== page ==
Healthy Classroom Community
  1. Strand PHIL.I Definitions of Philanthropy
    1. Standard DP 02. Roles of Government, Business, and Philanthropy
      1. Benchmark E.3 Identify ways that trust is important in all communities.
  2. Strand PHIL.II Philanthropy and Civil Society
    1. Standard PCS 01. Self, citizenship, and society
      1. Benchmark E.1 Define the word <em>trust</em> and its role in all communities.
      2. Benchmark E.3 Describe a benefit of group cooperation.
      3. Benchmark E.4 Describe the characteristics of someone who helps others.
    2. Standard PCS 05. Philanthropy and Government
      1. Benchmark E.1 Define community as the degree that people come together for the common good.
      2. Benchmark E.2 Identify why rules are important and how not all behaviors are addressed by rules.

Students define community and recognize that a class or after-school group is a community because the members share interests and goals and work together.  Focus Questions:  What is a community and what is my role? What is health and why is it important?

PrintTwo 20-30 Minute Class Sessions

Learners will:

  • define community, cooperate, and pledge.
  • work together and explain the benefits of working together.
  • make a pledge to act responsibly in their community and share their pledges with others.
  • explain the importance of rules and name other traits of a healthy community
  • Internet access to play YouTube
  • one copy for each child of My Classroom Community Pledge (Handout)
Home Connection: 

For homework, have children ask all their family members to name their favorite healthy foods. The children write each family member's name and write or draw his or her favorite food. When children bring this to school, post the words and pictures on a bulletin board with the headline, "Eat a Variety of Healthy Foods."

  1. Anticipatory Set

    Play a brief video about what makes up community: Discuss the different parts of community named in the video.

  2. Define a community as “a group of people who share interests and goals and work together.” Ask the children to name some communities, such as the name of your town. Tell them that their [school or after school] group forms a community too because they work together and share interests and goals.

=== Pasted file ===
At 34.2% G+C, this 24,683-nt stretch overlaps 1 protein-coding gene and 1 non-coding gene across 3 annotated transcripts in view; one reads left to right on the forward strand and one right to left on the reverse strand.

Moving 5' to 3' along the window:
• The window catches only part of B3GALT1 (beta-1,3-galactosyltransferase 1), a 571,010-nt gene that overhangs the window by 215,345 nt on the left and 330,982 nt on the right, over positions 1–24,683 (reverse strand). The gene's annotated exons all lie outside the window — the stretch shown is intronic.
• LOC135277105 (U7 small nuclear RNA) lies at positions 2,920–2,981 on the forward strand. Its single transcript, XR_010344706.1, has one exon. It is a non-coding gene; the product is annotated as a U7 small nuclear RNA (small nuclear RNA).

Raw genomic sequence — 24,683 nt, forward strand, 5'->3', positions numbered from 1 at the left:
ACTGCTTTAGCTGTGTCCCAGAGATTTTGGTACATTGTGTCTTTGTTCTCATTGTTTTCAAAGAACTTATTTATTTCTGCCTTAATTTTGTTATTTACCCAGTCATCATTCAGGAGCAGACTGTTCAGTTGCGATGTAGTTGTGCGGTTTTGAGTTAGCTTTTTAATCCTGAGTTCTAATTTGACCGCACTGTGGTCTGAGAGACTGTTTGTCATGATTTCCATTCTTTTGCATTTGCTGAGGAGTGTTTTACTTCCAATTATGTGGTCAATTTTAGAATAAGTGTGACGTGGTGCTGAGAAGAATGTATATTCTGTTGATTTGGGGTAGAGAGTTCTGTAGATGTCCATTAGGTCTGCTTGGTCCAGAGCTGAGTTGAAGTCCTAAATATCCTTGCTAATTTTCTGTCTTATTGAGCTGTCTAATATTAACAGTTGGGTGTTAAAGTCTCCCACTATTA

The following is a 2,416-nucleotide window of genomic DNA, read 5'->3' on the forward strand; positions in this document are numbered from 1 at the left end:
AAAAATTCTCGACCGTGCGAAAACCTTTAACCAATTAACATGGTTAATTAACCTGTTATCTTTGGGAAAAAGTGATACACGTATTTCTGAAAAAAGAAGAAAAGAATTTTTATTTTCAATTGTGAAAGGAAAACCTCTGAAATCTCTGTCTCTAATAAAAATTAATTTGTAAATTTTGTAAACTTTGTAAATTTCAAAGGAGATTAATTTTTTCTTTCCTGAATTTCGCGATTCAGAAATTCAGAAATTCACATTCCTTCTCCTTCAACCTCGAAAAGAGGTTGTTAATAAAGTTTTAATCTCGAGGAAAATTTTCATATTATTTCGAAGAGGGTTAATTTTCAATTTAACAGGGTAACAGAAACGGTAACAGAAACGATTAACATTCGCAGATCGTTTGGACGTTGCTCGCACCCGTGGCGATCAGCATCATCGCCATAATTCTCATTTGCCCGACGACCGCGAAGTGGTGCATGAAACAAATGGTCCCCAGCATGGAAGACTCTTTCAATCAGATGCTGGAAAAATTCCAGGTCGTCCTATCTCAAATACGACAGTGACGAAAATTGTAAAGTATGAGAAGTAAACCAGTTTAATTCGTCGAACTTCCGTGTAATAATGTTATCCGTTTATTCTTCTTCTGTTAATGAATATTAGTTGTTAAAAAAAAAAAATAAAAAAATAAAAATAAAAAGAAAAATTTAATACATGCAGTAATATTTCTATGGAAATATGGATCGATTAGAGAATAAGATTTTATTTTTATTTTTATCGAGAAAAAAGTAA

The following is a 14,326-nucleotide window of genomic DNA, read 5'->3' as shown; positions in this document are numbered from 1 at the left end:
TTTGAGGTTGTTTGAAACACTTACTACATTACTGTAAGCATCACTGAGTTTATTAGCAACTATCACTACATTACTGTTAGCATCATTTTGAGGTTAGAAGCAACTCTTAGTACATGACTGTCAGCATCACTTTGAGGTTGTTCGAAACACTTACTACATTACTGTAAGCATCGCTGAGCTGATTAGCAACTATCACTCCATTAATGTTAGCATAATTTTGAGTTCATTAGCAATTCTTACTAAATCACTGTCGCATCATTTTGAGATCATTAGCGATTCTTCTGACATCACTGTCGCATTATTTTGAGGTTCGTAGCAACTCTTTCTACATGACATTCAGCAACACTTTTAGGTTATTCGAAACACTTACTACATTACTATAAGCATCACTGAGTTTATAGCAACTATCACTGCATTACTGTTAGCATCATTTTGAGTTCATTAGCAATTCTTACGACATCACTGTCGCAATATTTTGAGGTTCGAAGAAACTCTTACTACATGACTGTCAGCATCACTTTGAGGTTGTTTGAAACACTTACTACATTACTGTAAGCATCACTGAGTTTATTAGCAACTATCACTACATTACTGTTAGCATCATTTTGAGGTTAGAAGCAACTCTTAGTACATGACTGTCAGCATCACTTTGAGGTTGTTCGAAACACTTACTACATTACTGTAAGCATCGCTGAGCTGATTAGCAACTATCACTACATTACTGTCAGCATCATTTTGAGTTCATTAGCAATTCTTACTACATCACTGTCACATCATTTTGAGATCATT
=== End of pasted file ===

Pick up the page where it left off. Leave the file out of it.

3. Ask: What is a word that means “work together”? If they don’t name the word cooperate, begin saying it, syllable by syllable, until a child calls out the whole word (co-op-er-ate).

  4. Tell the students to use their best cooperation skills without using any words to line up in order from shortest to tallest. Give a couple rules to begin to promote success. After 5 minutes, ask the students how it went. What made it go well and what was difficult? 

  5. Ask the following reflection questions:

    • What was the goal of this game? (To have everyone in line in order using cooperation and respect.)
    • How did the whole group cooperate to play the game? (Everyone paid attention, communicated kindly, and followed the rules.)
  6. Review classroom procedures for quieting down. Examples may include raising a hand, ringing a bell, clapping a pattern for children to repeat, or call and response (“One…two…three…eyes on me, One…two…eyes on you.” or “Are you ready? Yes I’m ready!”).

  7. Review other classroom rules, such as raising hands to speak and listening to others when they speak. List classroom rules on the board or chart paper (or review posted rules). For each rule, ask children to tell how the rule helps the classroom community run smoothly.

  8. Tell them that each member of the community has a responsibility to follow the rules for the good of the group. Ask them why they think it is important for everyone to do their part. Discuss.

  9. Introduce the concept of a pledge. Tell children that a pledge is a promise to do something. Review or remind children that the Pledge of Allegiance is their promise to be good citizens.

  10. Distribute My Classroom Community Pledge. Read the pledge with children. Have each child give an example of how they can help the community. They may name ways they follow the rules, help others, or act respectfully in the classroom.

  11. Each child writes his or her name on the line and draws a picture of himself or herself acting as a responsible member of the classroom community. Circulate around the room to help them write sentence captions for their pictures.

  12. Allow time for students to share their pledges. Talk about a healthy community that is good for all.

    Display the pledges so others may learn about responsible community actions.


Sharing — Encourage volunteers to share their pledge pictures and read their sentences to the group. Reinforce positive behaviors as children listen to their classmates. Several times during the sharing, ask the children to reflect on how these actions help their community work together. Display Pledges in the classroom.